Anthony Cutler, Evan Pugh Professor of Art History, and two graduate students, Sarah Daiker and Andrea Middleton, have been chosen to present papers at the 2015 Byzantine Studies Conference in New York City, October 23–25.
“I don't know of any other learned society that has accepted three papers from a single institution, and certainly our department has never enjoyed such a thing before,” said Cutler.
Cutler’s paper, "The Madrid Pantokrator: Authenticity and Some Larger Questions in Middle Byzantine Art," considers a previously unknown ivory plaque of Christ Pantokrator ("Ruler of All") bought at auction two years ago by a Spanish collector who sought Cutler’s opinion as to its authenticity.
“This problem always arises when ‘new’ objects come to light. Even after examining it in Madrid, I remained uncertain and therefore suggested submitting it to a laboratory in Oxford for radiocarbon dating, which, if successful, should yield the date of death of the elephant to which the tusk belonged. Obviously, if this date is recent, the plaque cannot be Medieval, that is, Byzantine,” noted Cutler.
The results of the radiocarbon procedure were indecisive, although Douglas Kennett of the Department of Anthropology has kindly offered to repeat the experiment in August when the collector brings the ivory to Penn State. The results of the second procedure will be available for presentation at the conference in New York.
“Whatever the decision about the age of the material, there are broader questions–notably about the carving technique and iconography (visual content)—involved,” explained Cutler. “If the plaque ‘fails’ the test, what do the results tell us about the skills of modern forgers? To what extent is our information about the ‘fake’ applicable to other such novelties, to the history of Byzantine ivory carving, and to the ever-demanding market for antiquities?”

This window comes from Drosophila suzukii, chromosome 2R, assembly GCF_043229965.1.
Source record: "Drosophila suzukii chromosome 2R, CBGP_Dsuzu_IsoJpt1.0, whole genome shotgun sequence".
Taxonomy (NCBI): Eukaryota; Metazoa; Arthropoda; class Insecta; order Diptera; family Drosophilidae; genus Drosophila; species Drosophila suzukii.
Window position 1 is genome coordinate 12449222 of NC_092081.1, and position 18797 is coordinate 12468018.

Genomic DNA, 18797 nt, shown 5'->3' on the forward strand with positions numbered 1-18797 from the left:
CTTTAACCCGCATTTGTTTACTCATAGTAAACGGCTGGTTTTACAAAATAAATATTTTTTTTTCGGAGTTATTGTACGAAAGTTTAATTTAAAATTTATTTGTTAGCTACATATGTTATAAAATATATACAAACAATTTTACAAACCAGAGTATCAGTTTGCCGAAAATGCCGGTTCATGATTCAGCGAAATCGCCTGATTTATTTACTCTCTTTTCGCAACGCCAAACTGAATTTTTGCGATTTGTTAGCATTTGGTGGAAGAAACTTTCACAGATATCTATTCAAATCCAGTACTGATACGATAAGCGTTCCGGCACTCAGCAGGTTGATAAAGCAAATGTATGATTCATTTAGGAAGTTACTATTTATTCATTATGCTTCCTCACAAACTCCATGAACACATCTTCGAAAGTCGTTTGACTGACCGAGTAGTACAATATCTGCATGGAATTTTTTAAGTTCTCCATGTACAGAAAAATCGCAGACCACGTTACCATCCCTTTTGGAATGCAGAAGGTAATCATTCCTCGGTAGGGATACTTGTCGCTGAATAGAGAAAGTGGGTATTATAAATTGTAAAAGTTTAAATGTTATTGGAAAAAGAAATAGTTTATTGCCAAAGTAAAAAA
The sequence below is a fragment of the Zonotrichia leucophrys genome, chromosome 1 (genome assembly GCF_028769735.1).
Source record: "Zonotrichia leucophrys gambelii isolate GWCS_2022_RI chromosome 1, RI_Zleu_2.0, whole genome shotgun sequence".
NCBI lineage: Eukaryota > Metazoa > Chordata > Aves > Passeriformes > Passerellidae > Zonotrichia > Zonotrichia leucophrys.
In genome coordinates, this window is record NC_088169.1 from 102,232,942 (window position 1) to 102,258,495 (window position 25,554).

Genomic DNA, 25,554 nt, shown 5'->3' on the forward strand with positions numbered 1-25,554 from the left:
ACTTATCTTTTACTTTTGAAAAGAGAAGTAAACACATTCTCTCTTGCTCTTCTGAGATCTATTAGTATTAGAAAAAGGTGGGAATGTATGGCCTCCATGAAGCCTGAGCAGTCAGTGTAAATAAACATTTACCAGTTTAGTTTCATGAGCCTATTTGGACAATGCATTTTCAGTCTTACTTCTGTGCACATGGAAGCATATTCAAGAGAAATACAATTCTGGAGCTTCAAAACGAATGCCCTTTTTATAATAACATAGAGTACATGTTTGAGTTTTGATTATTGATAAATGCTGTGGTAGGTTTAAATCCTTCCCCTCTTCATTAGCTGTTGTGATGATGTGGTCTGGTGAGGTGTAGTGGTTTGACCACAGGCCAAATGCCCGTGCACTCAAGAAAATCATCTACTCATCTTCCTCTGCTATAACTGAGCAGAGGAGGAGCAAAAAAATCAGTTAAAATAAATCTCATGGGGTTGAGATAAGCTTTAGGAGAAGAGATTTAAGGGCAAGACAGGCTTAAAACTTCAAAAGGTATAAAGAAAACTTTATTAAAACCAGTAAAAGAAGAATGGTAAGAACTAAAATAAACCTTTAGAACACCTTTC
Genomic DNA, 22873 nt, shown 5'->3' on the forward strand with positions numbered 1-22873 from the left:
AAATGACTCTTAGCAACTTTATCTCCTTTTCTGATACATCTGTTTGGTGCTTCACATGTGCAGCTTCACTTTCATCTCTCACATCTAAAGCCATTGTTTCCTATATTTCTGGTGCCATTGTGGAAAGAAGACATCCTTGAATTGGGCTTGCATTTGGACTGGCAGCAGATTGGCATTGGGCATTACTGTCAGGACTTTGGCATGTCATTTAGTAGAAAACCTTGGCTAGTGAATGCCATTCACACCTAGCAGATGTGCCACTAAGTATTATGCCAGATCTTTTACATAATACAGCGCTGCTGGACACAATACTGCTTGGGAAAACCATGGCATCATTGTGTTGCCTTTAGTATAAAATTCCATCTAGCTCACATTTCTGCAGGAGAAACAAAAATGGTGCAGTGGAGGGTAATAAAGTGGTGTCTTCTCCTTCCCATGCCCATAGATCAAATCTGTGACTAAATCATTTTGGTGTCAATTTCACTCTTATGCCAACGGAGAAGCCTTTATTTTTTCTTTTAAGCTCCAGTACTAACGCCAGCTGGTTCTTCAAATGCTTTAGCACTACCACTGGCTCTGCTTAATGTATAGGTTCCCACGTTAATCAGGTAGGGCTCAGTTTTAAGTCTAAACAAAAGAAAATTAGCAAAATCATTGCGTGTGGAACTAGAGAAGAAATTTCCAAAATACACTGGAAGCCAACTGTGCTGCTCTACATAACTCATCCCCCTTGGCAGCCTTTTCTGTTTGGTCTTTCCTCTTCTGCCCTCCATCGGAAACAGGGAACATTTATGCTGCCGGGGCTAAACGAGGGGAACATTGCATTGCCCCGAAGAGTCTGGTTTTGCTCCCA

Both students’ conference papers began as research projects for Cutler’s graduate course, Art H 442: Late Antique and Early Christian Art. In Daiker’s paper, "Architectural Representations and Topographic Designation in the Mosaics of Jordan, 6th–8th Centuries," she addresses the identification of architectural representations of cities and buildings.
“Throughout the semester, Tony met with me to discuss my progress and to suggest additional references and future directions for my research. After reviewing my final paper, Tony suggested that I consider applying,” explained Daiker, an M.A. candidate whose primary field is western medieval art and architecture. “His familiarity with the scholarship on my topic allowed him to discuss the finer points of existing interpretations of these architectural representations with me.”
“Tony definitely encouraged me to apply as well,” seconded Middleton, who just completed her first year in the Ph.D. program and who will present “A Shared Visual Vocabulary: Isis and Harpokrates, Mary and Jesus,” in which she explores “the transmission of this motif, suggesting that elements of folk religion and personal piety explain the similarities.”
“I wouldn't have thought to apply to present at this conference without Tony’s encouragement and support, especially since I just started studying Byzantine art at an academic level this past fall,” said Middleton.
Daiker and Middleton describe Cutler’s mentoring as “invaluable.”
“I had a difficult time finding my voice, if you will, when I started to write this paper,” explained Middleton. “With Tony's guidance, I was able to understand the material with which I was working. His input has allowed me to write a clear, succinct piece, which I feel confident to present.”
Daiker said she is looking forward to presenting, in addition to producing a new set of research questions that she will continue working with as she prepares for the conference. “I am certain that Tony will be as valuable a mentor in the upcoming months as he has been during my time at Penn State thus far.”
For more information about the Byzantine Studies Association of North America, visit the website: http://www.bsana.net/index.html